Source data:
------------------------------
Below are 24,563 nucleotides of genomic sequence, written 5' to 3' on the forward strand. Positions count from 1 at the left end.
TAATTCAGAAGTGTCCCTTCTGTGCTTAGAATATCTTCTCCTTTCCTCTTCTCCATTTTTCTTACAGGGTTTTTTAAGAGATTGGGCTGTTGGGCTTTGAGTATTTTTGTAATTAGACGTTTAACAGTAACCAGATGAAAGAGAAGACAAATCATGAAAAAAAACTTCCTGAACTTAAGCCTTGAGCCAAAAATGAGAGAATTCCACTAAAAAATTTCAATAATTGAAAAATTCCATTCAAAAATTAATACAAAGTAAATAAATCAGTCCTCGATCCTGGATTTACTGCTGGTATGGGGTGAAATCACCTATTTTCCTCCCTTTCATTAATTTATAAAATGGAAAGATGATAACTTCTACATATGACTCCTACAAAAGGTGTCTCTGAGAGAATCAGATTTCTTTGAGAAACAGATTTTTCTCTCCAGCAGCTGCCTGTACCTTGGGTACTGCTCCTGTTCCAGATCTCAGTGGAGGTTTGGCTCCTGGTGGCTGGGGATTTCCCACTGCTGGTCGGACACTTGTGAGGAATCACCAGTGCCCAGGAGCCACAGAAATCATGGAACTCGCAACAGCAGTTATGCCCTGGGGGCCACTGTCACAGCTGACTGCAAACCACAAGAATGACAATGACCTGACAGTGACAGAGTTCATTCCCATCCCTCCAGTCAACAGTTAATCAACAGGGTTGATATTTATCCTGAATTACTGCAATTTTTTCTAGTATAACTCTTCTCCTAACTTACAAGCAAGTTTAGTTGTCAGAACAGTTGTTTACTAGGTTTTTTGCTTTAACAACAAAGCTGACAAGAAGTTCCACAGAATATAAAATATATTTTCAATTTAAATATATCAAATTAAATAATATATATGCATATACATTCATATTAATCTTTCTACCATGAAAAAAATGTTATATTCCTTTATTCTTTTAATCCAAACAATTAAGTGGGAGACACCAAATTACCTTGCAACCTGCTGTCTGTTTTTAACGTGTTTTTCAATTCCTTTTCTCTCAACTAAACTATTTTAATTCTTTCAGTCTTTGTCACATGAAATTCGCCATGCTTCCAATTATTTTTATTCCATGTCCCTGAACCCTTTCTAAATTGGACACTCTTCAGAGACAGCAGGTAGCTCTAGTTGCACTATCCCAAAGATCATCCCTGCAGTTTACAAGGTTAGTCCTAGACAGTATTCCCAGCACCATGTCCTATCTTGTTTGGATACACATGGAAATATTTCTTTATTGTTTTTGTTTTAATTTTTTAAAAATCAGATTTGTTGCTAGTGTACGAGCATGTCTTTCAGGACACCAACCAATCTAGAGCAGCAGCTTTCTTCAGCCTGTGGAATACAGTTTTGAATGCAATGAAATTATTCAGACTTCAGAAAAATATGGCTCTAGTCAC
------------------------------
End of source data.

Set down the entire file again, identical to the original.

Below are 24,563 nucleotides of genomic sequence, written 5' to 3' on the forward strand. Positions count from 1 at the left end.
TAATTCAGAAGTGTCCCTTCTGTGCTTAGAATATCTTCTCCTTTCCTCTTCTCCATTTTTCTTACAGGGTTTTTTAAGAGATTGGGCTGTTGGGCTTTGAGTATTTTTGTAATTAGACGTTTAACAGTAACCAGATGAAAGAGAAGACAAATCATGAAAAAAAACTTCCTGAACTTAAGCCTTGAGCCAAAAATGAGAGAATTCCACTAAAAAATTTCAATAATTGAAAAATTCCATTCAAAAATTAATACAAAGTAAATAAATCAGTCCTCGATCCTGGATTTACTGCTGGTATGGGGTGAAATCACCTATTTTCCTCCCTTTCATTAATTTATAAAATGGAAAGATGATAACTTCTACATATGACTCCTACAAAAGGTGTCTCTGAGAGAATCAGATTTCTTTGAGAAACAGATTTTTCTCTCCAGCAGCTGCCTGTACCTTGGGTACTGCTCCTGTTCCAGATCTCAGTGGAGGTTTGGCTCCTGGTGGCTGGGGATTTCCCACTGCTGGTCGGACACTTGTGAGGAATCACCAGTGCCCAGGAGCCACAGAAATCATGGAACTCGCAACAGCAGTTATGCCCTGGGGGCCACTGTCACAGCTGACTGCAAACCACAAGAATGACAATGACCTGACAGTGACAGAGTTCATTCCCATCCCTCCAGTCAACAGTTAATCAACAGGGTTGATATTTATCCTGAATTACTGCAATTTTTTCTAGTATAACTCTTCTCCTAACTTACAAGCAAGTTTAGTTGTCAGAACAGTTGTTTACTAGGTTTTTTGCTTTAACAACAAAGCTGACAAGAAGTTCCACAGAATATAAAATATATTTTCAATTTAAATATATCAAATTAAATAATATATATGCATATACATTCATATTAATCTTTCTACCATGAAAAAAATGTTATATTCCTTTATTCTTTTAATCCAAACAATTAAGTGGGAGACACCAAATTACCTTGCAACCTGCTGTCTGTTTTTAACGTGTTTTTCAATTCCTTTTCTCTCAACTAAACTATTTTAATTCTTTCAGTCTTTGTCACATGAAATTCGCCATGCTTCCAATTATTTTTATTCCATGTCCCTGAACCCTTTCTAAATTGGACACTCTTCAGAGACAGCAGGTAGCTCTAGTTGCACTATCCCAAAGATCATCCCTGCAGTTTACAAGGTTAGTCCTAGACAGTATTCCCAGCACCATGTCCTATCTTGTTTGGATACACATGGAAATATTTCTTTATTGTTTTTGTTTTAATTTTTTAAAAATCAGATTTGTTGCTAGTGTACGAGCATGTCTTTCAGGACACCAACCAATCTAGAGCAGCAGCTTTCTTCAGCCTGTGGAATACAGTTTTGAATGCAATGAAATTATTCAGACTTCAGAAAAATATGGCTCTAGTCAC